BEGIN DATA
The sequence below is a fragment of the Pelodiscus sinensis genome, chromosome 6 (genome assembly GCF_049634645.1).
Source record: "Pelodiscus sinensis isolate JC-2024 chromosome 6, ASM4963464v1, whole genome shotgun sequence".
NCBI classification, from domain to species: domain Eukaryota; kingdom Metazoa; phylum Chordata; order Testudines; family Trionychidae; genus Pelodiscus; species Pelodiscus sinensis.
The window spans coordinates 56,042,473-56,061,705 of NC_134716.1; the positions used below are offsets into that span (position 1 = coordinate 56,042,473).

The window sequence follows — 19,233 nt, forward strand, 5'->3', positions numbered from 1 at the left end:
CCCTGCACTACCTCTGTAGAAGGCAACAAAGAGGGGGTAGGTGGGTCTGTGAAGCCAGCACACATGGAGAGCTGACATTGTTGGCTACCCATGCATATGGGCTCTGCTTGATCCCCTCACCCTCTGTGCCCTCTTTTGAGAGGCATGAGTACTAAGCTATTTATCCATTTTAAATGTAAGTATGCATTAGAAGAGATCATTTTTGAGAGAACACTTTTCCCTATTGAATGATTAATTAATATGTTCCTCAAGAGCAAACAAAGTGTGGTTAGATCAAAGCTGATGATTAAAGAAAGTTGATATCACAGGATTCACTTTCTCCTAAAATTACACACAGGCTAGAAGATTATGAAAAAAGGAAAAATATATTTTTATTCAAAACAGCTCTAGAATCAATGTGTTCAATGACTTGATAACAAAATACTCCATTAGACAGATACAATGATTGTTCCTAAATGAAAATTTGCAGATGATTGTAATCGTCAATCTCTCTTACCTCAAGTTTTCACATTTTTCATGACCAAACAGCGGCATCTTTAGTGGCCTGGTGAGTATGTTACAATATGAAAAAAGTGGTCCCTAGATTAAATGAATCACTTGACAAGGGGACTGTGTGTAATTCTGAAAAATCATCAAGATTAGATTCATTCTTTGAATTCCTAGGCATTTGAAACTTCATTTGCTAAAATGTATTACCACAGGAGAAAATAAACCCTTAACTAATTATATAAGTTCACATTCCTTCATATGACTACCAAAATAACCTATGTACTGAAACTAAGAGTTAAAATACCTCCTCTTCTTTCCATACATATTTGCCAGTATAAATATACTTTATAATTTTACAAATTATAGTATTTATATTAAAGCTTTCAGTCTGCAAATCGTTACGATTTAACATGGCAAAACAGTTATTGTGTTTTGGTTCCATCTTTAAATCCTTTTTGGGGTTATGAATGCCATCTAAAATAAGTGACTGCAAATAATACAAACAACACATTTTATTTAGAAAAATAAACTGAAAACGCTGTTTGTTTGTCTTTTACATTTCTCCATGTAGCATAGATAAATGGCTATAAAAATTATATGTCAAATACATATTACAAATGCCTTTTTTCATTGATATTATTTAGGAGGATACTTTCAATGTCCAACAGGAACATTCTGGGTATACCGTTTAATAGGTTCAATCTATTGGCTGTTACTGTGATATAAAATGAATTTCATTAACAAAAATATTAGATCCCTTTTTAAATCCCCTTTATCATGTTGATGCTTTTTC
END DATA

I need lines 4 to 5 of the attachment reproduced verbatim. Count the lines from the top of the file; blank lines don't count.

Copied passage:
The window spans coordinates 56,042,473-56,061,705 of NC_134716.1; the positions used below are offsets into that span (position 1 = coordinate 56,042,473).

The window sequence follows — 19,233 nt, forward strand, 5'->3', positions numbered from 1 at the left end: